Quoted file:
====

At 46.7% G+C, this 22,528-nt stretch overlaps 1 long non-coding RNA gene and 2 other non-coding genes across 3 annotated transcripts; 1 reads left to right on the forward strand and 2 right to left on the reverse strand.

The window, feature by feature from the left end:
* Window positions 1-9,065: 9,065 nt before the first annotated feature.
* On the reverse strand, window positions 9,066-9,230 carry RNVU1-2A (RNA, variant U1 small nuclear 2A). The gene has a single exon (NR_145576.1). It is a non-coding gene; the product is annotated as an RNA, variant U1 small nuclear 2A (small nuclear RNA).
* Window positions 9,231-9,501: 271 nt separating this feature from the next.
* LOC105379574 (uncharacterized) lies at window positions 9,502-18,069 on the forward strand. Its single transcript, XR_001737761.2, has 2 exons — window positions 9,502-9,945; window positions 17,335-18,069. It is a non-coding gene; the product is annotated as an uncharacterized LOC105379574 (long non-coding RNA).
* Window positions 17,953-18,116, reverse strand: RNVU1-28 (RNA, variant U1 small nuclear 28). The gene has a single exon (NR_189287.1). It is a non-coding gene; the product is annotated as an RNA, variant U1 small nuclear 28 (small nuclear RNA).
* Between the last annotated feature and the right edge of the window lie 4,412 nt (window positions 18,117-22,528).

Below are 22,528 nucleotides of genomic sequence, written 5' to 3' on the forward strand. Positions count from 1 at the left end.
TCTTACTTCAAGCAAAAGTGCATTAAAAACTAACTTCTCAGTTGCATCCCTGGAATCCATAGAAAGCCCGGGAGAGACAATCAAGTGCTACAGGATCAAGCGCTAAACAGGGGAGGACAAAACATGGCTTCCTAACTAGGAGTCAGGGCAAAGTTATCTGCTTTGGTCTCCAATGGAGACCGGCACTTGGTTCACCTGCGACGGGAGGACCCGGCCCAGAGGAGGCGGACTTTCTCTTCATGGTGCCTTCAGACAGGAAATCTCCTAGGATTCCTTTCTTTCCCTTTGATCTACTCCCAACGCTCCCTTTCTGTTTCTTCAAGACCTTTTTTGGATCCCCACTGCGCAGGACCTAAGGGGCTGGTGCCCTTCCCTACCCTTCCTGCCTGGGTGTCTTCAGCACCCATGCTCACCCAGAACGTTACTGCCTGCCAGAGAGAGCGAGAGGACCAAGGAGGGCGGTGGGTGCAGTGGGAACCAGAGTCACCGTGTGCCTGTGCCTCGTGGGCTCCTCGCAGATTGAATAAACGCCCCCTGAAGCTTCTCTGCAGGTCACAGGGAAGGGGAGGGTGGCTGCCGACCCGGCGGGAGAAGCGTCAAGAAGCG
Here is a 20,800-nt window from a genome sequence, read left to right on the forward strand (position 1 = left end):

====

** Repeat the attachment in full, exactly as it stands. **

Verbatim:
At 46.7% G+C, this 22,528-nt stretch overlaps 1 long non-coding RNA gene and 2 other non-coding genes across 3 annotated transcripts; 1 reads left to right on the forward strand and 2 right to left on the reverse strand.

The window, feature by feature from the left end:
* Window positions 1-9,065: 9,065 nt before the first annotated feature.
* On the reverse strand, window positions 9,066-9,230 carry RNVU1-2A (RNA, variant U1 small nuclear 2A). The gene has a single exon (NR_145576.1). It is a non-coding gene; the product is annotated as an RNA, variant U1 small nuclear 2A (small nuclear RNA).
* Window positions 9,231-9,501: 271 nt separating this feature from the next.
* LOC105379574 (uncharacterized) lies at window positions 9,502-18,069 on the forward strand. Its single transcript, XR_001737761.2, has 2 exons — window positions 9,502-9,945; window positions 17,335-18,069. It is a non-coding gene; the product is annotated as an uncharacterized LOC105379574 (long non-coding RNA).
* Window positions 17,953-18,116, reverse strand: RNVU1-28 (RNA, variant U1 small nuclear 28). The gene has a single exon (NR_189287.1). It is a non-coding gene; the product is annotated as an RNA, variant U1 small nuclear 28 (small nuclear RNA).
* Between the last annotated feature and the right edge of the window lie 4,412 nt (window positions 18,117-22,528).

Below are 22,528 nucleotides of genomic sequence, written 5' to 3' on the forward strand. Positions count from 1 at the left end.
TCTTACTTCAAGCAAAAGTGCATTAAAAACTAACTTCTCAGTTGCATCCCTGGAATCCATAGAAAGCCCGGGAGAGACAATCAAGTGCTACAGGATCAAGCGCTAAACAGGGGAGGACAAAACATGGCTTCCTAACTAGGAGTCAGGGCAAAGTTATCTGCTTTGGTCTCCAATGGAGACCGGCACTTGGTTCACCTGCGACGGGAGGACCCGGCCCAGAGGAGGCGGACTTTCTCTTCATGGTGCCTTCAGACAGGAAATCTCCTAGGATTCCTTTCTTTCCCTTTGATCTACTCCCAACGCTCCCTTTCTGTTTCTTCAAGACCTTTTTTGGATCCCCACTGCGCAGGACCTAAGGGGCTGGTGCCCTTCCCTACCCTTCCTGCCTGGGTGTCTTCAGCACCCATGCTCACCCAGAACGTTACTGCCTGCCAGAGAGAGCGAGAGGACCAAGGAGGGCGGTGGGTGCAGTGGGAACCAGAGTCACCGTGTGCCTGTGCCTCGTGGGCTCCTCGCAGATTGAATAAACGCCCCCTGAAGCTTCTCTGCAGGTCACAGGGAAGGGGAGGGTGGCTGCCGACCCGGCGGGAGAAGCGTCAAGAAGCG
Here is a 20,800-nt window from a genome sequence, read left to right on the forward strand (position 1 = left end):